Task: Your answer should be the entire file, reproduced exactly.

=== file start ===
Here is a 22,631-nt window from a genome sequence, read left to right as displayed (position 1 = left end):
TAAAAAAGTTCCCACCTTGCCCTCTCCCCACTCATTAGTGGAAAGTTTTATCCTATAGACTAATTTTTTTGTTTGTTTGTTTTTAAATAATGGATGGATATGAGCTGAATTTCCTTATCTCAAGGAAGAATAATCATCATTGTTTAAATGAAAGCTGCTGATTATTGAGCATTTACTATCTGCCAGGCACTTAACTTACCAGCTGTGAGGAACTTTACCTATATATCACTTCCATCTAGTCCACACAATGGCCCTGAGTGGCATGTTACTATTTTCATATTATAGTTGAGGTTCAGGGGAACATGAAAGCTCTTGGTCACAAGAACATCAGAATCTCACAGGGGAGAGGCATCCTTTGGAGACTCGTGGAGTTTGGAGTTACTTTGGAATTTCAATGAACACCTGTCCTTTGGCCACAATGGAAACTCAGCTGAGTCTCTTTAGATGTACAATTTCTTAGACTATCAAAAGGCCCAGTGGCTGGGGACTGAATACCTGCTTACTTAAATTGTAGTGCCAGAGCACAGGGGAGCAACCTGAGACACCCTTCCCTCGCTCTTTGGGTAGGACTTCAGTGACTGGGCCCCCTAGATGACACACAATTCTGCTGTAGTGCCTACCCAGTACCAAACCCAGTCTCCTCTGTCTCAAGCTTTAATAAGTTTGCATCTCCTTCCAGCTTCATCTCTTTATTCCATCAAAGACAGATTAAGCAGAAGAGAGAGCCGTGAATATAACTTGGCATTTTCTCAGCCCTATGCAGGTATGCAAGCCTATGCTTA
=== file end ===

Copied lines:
Here is a 22,631-nt window from a genome sequence, read left to right as displayed (position 1 = left end):
TAAAAAAGTTCCCACCTTGCCCTCTCCCCACTCATTAGTGGAAAGTTTTATCCTATAGACTAATTTTTTTGTTTGTTTGTTTTTAAATAATGGATGGATATGAGCTGAATTTCCTTATCTCAAGGAAGAATAATCATCATTGTTTAAATGAAAGCTGCTGATTATTGAGCATTTACTATCTGCCAGGCACTTAACTTACCAGCTGTGAGGAACTTTACCTATATATCACTTCCATCTAGTCCACACAATGGCCCTGAGTGGCATGTTACTATTTTCATATTATAGTTGAGGTTCAGGGGAACATGAAAGCTCTTGGTCACAAGAACATCAGAATCTCACAGGGGAGAGGCATCCTTTGGAGACTCGTGGAGTTTGGAGTTACTTTGGAATTTCAATGAACACCTGTCCTTTGGCCACAATGGAAACTCAGCTGAGTCTCTTTAGATGTACAATTTCTTAGACTATCAAAAGGCCCAGTGGCTGGGGACTGAATACCTGCTTACTTAAATTGTAGTGCCAGAGCACAGGGGAGCAACCTGAGACACCCTTCCCTCGCTCTTTGGGTAGGACTTCAGTGACTGGGCCCCCTAGATGACACACAATTCTGCTGTAGTGCCTACCCAGTACCAAACCCAGTCTCCTCTGTCTCAAGCTTTAATAAGTTTGCATCTCCTTCCAGCTTCATCTCTTTATTCCATCAAAGACAGATTAAGCAGAAGAGAGAGCCGTGAATATAACTTGGCATTTTCTCAGCCCTATGCAGGTATGCAAGCCTATGCTTA